Midnight Moon
Star of the night sky
Theotokos for all time
New covenant arc

Tower of Ivory
Crowned high in glory
Ascended queen of heaven
For eternity

Arabian Virgin
Desert by the shore
Dry and barren she was not
Ever catalyst

Most Beautiful Morals


What type of criteria do you think Catholic Americans would use to choose a winner of the lady with the 'Most Beautiful Morals'?

Possibly: Integrity, Compassion, Charity, Temperence, Piety, Patience, Chastity

Today I heard someone describe piety as meaning= people who act like they pray but just want to look good

It's kind of sad they never met a pious person in their church before.

Check out this article: http://www.foxnews.com/story/0,2933,519193,00.html

Tuesday, May 5, 2009

May Crowning

Our crowned Mary from last year. Don't mind the green moss, it's Louisiana, it never goes away.



Oh Sweet Lady, make speed to befriend me, from the wiles of my enemies, readily defend me. Amen.

Unrequited Love

“The story assumes God’s determination to reward the just. When they suffer, there is a limit to that suffering. Once the limit occurs, God will intervene, sometimes miraculously.” The Catholic Bible: Personal Study Edition

The Book of Tobit draws my interest every time I read it. Every time I read it, I read it in its entirety. The most compelling part for me is not the love story between Tobias and Sarah, though that part is good too, but the man Tobit. Particularly I contemplate him burying the dead as his duty.

Duty, I believe, is foundational in drawing man together as one church. Tobit represents the faithful church of his time in his actions and character. Tobit is a Jewish servant of God who is persecuted by Gentiles and afflicted by blindness. His duty to God the Father is instinctive. He has built within his conscience the will to serve in the way he knows will serve his community. “I used to take their bodies by stealth and bury them” 1:18 He does not exhibit pride in these instances, rather he shows an internal desire to be part of the ongoing fulfillment of God’s covenant. I believe this is not a false humility either on his part, but a fire within to act justly for Israel.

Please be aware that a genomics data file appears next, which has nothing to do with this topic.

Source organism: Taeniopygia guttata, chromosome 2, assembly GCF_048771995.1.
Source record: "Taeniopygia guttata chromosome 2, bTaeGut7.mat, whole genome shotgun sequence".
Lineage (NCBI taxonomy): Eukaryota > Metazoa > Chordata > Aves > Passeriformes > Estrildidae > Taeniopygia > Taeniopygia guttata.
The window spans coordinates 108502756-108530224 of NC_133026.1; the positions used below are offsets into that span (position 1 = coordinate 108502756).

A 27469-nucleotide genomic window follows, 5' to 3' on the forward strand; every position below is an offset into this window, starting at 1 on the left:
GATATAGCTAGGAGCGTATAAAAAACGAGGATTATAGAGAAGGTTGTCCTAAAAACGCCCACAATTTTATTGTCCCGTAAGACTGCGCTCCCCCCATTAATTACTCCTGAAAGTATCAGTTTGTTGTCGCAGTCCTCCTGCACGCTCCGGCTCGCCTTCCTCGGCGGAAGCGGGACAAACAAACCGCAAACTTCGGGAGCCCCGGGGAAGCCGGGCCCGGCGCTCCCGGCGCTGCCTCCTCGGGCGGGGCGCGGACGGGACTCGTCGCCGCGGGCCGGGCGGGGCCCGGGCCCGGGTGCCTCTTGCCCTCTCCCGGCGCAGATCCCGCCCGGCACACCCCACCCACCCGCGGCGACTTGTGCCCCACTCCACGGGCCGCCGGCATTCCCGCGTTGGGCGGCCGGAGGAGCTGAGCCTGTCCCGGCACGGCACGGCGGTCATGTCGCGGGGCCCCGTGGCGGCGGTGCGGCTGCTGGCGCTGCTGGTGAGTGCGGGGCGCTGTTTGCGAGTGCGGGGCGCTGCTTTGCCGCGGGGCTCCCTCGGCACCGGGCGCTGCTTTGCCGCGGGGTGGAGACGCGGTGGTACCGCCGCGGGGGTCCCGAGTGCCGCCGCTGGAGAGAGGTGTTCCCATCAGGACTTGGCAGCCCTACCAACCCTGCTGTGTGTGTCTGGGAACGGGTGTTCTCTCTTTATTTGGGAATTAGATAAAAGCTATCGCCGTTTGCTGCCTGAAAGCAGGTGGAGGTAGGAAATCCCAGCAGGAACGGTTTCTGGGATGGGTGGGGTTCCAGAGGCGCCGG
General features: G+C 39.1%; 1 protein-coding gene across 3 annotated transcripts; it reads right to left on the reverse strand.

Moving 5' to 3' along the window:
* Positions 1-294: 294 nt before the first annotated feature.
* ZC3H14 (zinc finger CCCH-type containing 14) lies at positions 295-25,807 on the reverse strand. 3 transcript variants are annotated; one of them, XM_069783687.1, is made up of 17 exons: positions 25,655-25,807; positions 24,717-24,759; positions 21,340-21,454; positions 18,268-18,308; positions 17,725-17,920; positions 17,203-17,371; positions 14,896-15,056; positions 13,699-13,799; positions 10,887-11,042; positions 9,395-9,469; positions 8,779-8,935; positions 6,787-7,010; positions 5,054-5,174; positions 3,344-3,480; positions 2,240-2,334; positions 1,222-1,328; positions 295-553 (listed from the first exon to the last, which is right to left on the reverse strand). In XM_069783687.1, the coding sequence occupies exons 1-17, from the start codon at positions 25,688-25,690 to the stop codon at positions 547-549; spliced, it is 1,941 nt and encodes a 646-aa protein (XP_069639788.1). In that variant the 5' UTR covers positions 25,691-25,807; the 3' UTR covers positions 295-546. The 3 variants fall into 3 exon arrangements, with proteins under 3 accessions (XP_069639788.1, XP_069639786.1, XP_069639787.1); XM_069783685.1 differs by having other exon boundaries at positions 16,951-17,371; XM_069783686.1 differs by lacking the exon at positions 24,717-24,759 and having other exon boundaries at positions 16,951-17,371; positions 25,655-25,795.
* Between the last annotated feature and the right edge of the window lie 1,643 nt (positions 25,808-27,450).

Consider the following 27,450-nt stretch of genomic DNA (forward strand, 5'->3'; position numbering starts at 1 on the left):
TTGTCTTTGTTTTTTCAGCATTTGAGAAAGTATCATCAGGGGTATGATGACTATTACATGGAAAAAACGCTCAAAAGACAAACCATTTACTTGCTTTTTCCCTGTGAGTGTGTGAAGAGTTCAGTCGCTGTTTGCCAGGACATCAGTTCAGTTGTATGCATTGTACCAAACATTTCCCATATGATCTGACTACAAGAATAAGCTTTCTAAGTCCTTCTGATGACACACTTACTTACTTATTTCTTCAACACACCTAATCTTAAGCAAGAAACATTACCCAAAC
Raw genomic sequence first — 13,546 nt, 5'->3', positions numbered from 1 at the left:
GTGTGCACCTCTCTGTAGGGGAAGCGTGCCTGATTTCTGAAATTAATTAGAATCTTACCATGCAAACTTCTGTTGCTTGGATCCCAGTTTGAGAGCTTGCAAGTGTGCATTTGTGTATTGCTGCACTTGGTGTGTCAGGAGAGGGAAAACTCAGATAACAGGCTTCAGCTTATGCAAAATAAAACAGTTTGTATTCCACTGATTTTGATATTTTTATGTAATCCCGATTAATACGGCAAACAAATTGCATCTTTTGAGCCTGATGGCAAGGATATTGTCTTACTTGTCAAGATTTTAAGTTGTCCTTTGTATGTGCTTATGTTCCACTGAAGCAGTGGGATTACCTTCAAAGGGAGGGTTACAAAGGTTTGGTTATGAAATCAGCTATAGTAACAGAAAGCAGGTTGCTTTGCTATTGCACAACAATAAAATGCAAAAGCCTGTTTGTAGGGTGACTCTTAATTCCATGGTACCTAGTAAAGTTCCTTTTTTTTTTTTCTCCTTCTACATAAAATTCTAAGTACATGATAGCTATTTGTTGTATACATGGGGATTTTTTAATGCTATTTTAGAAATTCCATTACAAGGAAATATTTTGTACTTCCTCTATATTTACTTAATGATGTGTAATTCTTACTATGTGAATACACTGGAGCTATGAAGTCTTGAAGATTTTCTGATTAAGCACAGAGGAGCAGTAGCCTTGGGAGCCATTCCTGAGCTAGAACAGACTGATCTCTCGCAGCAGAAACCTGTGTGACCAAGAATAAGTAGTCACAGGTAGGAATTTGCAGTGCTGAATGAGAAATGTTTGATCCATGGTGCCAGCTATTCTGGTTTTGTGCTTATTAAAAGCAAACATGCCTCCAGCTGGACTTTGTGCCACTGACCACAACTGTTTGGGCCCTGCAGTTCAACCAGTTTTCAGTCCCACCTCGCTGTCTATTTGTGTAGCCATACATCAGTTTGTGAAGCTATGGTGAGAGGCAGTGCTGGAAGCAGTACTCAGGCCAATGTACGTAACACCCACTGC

Another aspect of his character is that of his selflessness. Tobit readily seeks to do right by his kinsmen under a ruthless authority. This action strikes me as having the flavor of supernatural courage. Tobit is also mocked for his actions by his neighbors. But his testimony is greater than they see. Tobit fulfills the covenant made with Abraham by obeying the sense of duty within him. Obedience is hard to fulfill at first, as Abraham is a witness. I believe Tobit knows that you cannot fight a call within your heart from God, because he recognizes consciously that that would be the greatest injustice he could do to himself. Therefore, even with threat of death, “Will this man never learn!” 2:8, Tobit buries the dead.